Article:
Lerach met with another top rate lawyer, President Clinton, to tell him how the act would harm a lot of people. To Clinton’s credit, he agreed and vetoed the act. But the senate, largely led by Democratic Senator Joseph Lieberman (D-Conn), overrode the veto. It was passed both houses with overwhelming majorities. Both parties enthusiastically participated in this trillion dollar lie. The rental market for politicians in Washington DC was alive and well!
How come all the top corporations didn’t all go broke?
The ones that did collapse carried the game too far. Most were smart enough to know that if they embezzled too much, they might be prosecuted for the collapse they would cause. It was no accident that a lot of the corporations that collapsed were run by young entrepreneurs without enough experience to control their greed.
So at least the CEOs were punished in the end by going bankrupt, right?
No. Many were not – or were given a slap on the wrist. In fact, they were in a sense rewarded because they sold their stock at the high point – just before the collapse they knew would happen. They made sure the stock was the highest possible by lying to the public that the company was in great shape.
How many corporations are involved?
Several studies by reputable economist concluded that, in the words of Dr. Francois Degeorge of the University of Chicago, “we have no doubt that [profits] are being manipulated in many, if not all, companies.” They are referring to 4,500 of our largest corporations that are listed on our stock markets. This was public knowledge. David Wessel of The Wall Street Journal concluded that the average high tech corporation listed in Nasdaq made “not a dime.” Put another way, the CEOs had stolen the profits by taking 2/3rds of their compensation under-the-table so they could claim non-existent profits and further enrich their already astronomical compensation.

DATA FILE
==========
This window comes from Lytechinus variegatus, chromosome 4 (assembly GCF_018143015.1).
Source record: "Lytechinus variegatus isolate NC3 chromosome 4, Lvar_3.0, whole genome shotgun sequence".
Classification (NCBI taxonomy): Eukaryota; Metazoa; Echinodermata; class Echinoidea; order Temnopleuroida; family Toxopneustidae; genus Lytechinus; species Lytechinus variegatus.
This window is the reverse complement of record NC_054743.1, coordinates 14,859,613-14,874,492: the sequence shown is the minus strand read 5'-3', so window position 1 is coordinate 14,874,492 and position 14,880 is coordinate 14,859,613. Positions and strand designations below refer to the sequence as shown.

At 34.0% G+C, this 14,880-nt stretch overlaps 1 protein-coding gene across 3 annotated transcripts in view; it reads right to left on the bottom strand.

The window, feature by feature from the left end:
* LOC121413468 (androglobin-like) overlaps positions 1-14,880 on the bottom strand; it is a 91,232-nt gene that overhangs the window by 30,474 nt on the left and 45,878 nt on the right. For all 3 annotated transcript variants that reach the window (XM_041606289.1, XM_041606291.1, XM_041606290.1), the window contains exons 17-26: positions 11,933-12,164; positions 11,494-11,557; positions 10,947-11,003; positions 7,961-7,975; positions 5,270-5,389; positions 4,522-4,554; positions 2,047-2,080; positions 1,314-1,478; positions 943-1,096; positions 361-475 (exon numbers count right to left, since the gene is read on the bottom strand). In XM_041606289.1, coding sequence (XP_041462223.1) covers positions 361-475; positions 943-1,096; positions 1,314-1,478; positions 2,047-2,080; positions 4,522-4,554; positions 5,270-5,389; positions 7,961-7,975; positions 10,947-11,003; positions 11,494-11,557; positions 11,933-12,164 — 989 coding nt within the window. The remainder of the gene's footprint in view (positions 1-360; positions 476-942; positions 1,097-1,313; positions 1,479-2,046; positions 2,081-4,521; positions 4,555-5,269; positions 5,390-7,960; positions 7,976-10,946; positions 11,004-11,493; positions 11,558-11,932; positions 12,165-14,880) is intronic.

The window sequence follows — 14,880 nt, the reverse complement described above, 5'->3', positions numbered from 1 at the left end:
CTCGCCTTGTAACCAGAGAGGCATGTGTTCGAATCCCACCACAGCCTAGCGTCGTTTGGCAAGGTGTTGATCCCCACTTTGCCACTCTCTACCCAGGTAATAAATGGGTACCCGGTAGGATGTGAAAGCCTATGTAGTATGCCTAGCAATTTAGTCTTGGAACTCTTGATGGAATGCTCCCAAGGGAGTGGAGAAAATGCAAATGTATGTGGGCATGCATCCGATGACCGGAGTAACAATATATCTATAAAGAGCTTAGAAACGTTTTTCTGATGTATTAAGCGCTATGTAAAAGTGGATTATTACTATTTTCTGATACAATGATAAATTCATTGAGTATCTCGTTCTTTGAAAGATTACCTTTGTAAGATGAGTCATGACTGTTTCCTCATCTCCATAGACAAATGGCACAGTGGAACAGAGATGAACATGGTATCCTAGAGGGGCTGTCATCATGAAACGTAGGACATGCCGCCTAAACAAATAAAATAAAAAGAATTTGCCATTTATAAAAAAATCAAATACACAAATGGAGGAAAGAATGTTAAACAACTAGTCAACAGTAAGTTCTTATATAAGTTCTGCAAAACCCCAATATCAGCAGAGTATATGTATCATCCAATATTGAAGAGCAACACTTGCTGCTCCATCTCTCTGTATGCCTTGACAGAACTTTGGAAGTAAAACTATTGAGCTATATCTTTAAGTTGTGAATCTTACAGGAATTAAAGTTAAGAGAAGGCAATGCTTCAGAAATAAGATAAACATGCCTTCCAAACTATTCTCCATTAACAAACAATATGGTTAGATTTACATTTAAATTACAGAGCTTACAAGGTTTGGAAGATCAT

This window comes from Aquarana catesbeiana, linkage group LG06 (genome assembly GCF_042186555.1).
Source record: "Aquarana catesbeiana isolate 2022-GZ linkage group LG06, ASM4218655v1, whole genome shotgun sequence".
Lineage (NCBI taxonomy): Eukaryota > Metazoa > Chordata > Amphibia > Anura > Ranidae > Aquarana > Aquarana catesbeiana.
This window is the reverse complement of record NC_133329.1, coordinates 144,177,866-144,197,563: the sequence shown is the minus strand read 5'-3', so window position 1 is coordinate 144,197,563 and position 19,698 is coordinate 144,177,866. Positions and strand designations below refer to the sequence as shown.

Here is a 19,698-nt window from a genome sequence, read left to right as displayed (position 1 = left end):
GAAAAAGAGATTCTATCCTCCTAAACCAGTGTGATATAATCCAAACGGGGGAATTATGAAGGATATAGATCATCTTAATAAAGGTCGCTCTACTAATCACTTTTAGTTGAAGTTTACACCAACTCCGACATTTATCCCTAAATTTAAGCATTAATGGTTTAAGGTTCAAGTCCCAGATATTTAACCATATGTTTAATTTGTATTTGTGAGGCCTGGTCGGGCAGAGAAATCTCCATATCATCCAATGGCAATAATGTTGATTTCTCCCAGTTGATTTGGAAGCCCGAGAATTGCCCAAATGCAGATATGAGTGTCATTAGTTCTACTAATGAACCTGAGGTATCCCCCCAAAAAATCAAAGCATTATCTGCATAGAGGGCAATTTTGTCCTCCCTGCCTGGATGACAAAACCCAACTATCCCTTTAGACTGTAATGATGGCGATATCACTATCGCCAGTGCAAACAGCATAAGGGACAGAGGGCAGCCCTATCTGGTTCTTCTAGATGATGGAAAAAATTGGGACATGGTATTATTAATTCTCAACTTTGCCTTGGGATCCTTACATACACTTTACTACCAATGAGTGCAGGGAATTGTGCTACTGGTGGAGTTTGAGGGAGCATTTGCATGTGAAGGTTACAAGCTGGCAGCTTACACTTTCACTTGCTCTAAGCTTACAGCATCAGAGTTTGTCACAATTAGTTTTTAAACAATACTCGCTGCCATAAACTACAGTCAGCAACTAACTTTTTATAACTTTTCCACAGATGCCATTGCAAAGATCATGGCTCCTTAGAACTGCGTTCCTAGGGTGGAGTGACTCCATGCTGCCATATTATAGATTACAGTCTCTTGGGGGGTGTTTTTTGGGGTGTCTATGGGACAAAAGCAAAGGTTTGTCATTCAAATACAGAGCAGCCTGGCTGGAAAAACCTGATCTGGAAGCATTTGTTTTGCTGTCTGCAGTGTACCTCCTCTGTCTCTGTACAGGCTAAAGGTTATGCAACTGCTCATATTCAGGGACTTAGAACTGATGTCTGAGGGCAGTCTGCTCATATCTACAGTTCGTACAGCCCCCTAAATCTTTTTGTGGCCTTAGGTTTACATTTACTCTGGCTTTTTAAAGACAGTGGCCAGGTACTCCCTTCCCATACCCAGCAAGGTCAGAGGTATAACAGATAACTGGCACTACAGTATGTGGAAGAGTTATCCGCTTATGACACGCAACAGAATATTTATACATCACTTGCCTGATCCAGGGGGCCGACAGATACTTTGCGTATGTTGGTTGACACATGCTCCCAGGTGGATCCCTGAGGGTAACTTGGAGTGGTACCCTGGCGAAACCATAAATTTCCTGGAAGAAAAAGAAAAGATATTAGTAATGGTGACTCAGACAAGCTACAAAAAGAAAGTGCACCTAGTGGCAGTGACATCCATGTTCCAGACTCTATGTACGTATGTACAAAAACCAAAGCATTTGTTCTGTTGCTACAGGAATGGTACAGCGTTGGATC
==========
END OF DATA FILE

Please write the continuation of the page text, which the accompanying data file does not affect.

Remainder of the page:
Why did they keep doing it? Don’t they already have enough money?
It’s hard for those of us who work for living to imagine there’s no end to greed. Stories about it just don’t seem believable. But lawyer William Lerach knows the embezzlers well because he worked for them for several years. It’s worth quoting in detail from a The Nation article by William Greider that described Lerach’s explanation for why these ultra embezzlers simply could not stop embezzling.
Lerach has a simple explanation. “Penis envy,” he said. “I don’t want to use the term, but that’s almost what it is. It’s like, ‘Gee, when the CEO of that company over there is making $20 million, I ought to make $24 million.’ Then the other guy says, ‘Well, if he makes $24 million, then I’ve got to make $30 million.'”
Corporate moguls, Lerach explained, have a character flaw that is often fatal. “The CEO ultimately gets brought down by the very personality characteristics that made him successful in the first place,” he said. “How did these guys get to the point where they control a big public company? It’s not because they take no for an answer. Their whole life has been fighting and overcoming people who say no, you can’t do it, don’t do it, it’s illegal. These guys say, ‘To hell with you, we’re doing it, we’re getting it done, nobody can stop me.'” And, when they get to the top, nobody dares stop them.
Do they steal in other ways?
Yes. We will be writing about two of them, the well-known corporate welfare that has supported by our tax dollars, and the much less known practice of paying substandard wages. Since these employees can’t afford health and other services, taxpayers are forced to pay this bill.